Medieval Russia is a place where forest spirits still roam, water spirits lurk in rivers waiting for their next victims, and benevolent house spirits crouch in fireplaces. A girl named Vasilisa is born with the ability to see and speak to them, as her mother predicted before she was born. The premonition┬ácame at a terrible price; Marina dies in childbirth. Vasya grows up amongst her siblings listening to the stories of her nurse and making friends with the spirits in and around their country home. The spread of Christianity sends a priest named Konstantin from Moscow to their small village. His preachings fill the people with the fear of God, and they stop believing in the old spirits. With no one but Vasya to believe in them, they are dying, and she is doing all she can to keep them alive. The villagers call her a witch, but it may not be that far off from the truth… a man with cold, cold eyes has been watching Vasya her whole life, waiting for her power to surface before the coldest winter in living memory falls upon them all…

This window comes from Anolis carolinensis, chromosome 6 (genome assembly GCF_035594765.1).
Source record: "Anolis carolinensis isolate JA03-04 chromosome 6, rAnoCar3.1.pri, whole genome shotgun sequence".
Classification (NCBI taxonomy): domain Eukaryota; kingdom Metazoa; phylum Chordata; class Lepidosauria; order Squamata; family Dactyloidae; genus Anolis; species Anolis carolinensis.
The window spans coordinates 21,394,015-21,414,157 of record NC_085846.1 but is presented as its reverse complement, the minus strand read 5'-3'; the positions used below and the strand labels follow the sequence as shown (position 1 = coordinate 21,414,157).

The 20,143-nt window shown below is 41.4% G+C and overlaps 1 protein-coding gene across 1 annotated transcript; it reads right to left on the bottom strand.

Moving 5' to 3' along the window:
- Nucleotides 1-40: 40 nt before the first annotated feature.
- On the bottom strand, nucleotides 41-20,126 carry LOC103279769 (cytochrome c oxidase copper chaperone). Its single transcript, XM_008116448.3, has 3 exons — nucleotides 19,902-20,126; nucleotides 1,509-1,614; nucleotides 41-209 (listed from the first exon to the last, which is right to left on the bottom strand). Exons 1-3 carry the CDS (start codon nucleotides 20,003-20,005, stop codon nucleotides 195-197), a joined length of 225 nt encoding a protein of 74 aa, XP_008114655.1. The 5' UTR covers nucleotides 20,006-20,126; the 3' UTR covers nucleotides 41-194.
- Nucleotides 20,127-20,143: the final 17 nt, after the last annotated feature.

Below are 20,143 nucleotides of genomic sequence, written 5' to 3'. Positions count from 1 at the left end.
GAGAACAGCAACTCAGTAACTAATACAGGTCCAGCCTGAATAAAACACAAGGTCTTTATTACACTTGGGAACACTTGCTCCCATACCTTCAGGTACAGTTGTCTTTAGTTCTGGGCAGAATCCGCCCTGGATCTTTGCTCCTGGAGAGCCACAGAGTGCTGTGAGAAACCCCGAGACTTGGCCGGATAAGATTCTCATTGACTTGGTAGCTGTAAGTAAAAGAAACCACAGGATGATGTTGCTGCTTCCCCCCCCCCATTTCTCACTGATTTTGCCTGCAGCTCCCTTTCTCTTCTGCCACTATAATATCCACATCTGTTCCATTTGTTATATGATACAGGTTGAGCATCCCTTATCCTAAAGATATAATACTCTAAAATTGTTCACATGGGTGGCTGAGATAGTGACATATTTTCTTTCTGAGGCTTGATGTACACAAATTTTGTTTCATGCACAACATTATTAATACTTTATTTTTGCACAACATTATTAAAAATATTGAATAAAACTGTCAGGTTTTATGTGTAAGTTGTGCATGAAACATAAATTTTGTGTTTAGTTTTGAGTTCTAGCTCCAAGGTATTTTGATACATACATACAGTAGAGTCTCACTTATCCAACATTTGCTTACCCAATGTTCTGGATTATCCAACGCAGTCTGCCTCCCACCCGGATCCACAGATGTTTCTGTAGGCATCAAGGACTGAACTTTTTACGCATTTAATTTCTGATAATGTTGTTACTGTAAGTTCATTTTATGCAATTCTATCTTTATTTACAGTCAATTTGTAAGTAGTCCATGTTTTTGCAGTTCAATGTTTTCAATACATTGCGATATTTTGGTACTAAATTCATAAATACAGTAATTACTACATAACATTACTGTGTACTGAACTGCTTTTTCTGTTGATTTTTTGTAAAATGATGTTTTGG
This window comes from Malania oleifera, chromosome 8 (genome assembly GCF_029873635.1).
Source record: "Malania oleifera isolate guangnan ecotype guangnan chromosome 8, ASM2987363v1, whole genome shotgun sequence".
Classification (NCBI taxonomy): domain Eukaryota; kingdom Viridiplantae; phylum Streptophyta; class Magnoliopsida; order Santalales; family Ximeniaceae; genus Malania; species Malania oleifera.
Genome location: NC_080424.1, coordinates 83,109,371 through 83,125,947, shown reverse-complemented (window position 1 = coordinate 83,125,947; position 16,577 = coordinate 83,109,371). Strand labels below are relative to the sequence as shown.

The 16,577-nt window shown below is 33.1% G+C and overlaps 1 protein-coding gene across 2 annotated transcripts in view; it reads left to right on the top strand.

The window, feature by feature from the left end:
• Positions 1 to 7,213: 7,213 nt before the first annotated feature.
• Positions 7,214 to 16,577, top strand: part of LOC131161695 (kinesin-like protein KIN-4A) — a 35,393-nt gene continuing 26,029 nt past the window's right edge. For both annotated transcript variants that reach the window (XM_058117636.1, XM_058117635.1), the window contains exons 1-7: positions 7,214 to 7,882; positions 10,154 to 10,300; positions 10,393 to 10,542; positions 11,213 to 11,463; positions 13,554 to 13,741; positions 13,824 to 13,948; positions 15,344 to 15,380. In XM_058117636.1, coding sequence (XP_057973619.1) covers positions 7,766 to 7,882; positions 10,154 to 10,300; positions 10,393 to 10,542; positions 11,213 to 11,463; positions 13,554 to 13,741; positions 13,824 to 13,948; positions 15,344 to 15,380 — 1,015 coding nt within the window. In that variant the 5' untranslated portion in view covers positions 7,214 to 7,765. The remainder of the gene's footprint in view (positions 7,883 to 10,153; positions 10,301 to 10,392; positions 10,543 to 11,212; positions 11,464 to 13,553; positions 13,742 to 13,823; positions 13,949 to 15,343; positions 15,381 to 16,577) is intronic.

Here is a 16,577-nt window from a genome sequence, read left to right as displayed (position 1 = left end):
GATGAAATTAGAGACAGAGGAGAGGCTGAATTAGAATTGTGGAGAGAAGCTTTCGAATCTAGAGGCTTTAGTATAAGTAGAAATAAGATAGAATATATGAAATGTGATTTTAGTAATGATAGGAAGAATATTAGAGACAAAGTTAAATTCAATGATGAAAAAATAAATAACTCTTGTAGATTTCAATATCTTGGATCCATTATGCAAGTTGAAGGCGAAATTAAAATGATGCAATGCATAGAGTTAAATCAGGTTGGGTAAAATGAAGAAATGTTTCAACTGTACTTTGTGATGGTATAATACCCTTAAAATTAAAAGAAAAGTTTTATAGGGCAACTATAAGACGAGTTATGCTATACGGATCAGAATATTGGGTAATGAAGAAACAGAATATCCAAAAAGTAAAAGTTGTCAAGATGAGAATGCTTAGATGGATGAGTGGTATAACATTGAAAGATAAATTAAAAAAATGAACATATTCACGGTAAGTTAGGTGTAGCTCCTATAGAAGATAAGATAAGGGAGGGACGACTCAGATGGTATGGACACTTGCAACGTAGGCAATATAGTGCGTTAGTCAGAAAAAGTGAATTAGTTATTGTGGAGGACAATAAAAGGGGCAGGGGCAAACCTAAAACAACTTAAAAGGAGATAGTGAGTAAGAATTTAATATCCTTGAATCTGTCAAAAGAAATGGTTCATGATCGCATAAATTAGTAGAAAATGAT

It reads like an old story: atmospheric and conversational, as if you were listening to it. And like an old tale, it’s got a strong setting, ghosts and other things that go bump in the night, and a great sense of love for family. Vasya is a canny heroine. She refuses to conform to the expectations set upon her by her village, yet will do just about anything for those she loves, even if they have scorned her. Each character is well-drawn, especially Konstantin and Vasya’s father, Pyotr. Overall a┬ábeautiful debut by a new author. I for one absolutely cannot wait for the next book!

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